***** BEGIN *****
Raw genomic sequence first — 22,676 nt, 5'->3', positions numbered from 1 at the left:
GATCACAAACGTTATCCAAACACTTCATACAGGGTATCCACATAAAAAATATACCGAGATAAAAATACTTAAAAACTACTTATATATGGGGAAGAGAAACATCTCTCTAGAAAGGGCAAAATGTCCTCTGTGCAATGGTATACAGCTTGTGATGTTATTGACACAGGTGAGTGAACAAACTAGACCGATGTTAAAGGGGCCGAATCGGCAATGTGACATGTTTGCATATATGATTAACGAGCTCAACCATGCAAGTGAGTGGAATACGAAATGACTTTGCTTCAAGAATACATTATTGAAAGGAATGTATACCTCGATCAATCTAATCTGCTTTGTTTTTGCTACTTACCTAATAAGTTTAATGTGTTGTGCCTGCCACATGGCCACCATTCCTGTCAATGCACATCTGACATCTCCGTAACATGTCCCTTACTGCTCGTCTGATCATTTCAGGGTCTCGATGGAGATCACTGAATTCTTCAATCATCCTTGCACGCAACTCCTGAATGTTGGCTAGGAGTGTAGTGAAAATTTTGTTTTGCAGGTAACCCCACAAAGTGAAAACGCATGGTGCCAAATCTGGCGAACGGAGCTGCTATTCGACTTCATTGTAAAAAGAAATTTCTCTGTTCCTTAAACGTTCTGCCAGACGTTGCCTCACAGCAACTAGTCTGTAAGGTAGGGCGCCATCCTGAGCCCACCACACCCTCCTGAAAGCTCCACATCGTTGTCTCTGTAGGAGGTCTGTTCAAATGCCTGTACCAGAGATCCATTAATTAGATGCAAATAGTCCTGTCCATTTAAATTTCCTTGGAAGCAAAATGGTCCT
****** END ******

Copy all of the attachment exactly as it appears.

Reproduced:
Raw genomic sequence first — 22,676 nt, 5'->3', positions numbered from 1 at the left:
GATCACAAACGTTATCCAAACACTTCATACAGGGTATCCACATAAAAAATATACCGAGATAAAAATACTTAAAAACTACTTATATATGGGGAAGAGAAACATCTCTCTAGAAAGGGCAAAATGTCCTCTGTGCAATGGTATACAGCTTGTGATGTTATTGACACAGGTGAGTGAACAAACTAGACCGATGTTAAAGGGGCCGAATCGGCAATGTGACATGTTTGCATATATGATTAACGAGCTCAACCATGCAAGTGAGTGGAATACGAAATGACTTTGCTTCAAGAATACATTATTGAAAGGAATGTATACCTCGATCAATCTAATCTGCTTTGTTTTTGCTACTTACCTAATAAGTTTAATGTGTTGTGCCTGCCACATGGCCACCATTCCTGTCAATGCACATCTGACATCTCCGTAACATGTCCCTTACTGCTCGTCTGATCATTTCAGGGTCTCGATGGAGATCACTGAATTCTTCAATCATCCTTGCACGCAACTCCTGAATGTTGGCTAGGAGTGTAGTGAAAATTTTGTTTTGCAGGTAACCCCACAAAGTGAAAACGCATGGTGCCAAATCTGGCGAACGGAGCTGCTATTCGACTTCATTGTAAAAAGAAATTTCTCTGTTCCTTAAACGTTCTGCCAGACGTTGCCTCACAGCAACTAGTCTGTAAGGTAGGGCGCCATCCTGAGCCCACCACACCCTCCTGAAAGCTCCACATCGTTGTCTCTGTAGGAGGTCTGTTCAAATGCCTGTACCAGAGATCCATTAATTAGATGCAAATAGTCCTGTCCATTTAAATTTCCTTGGAAGCAAAATGGTCCT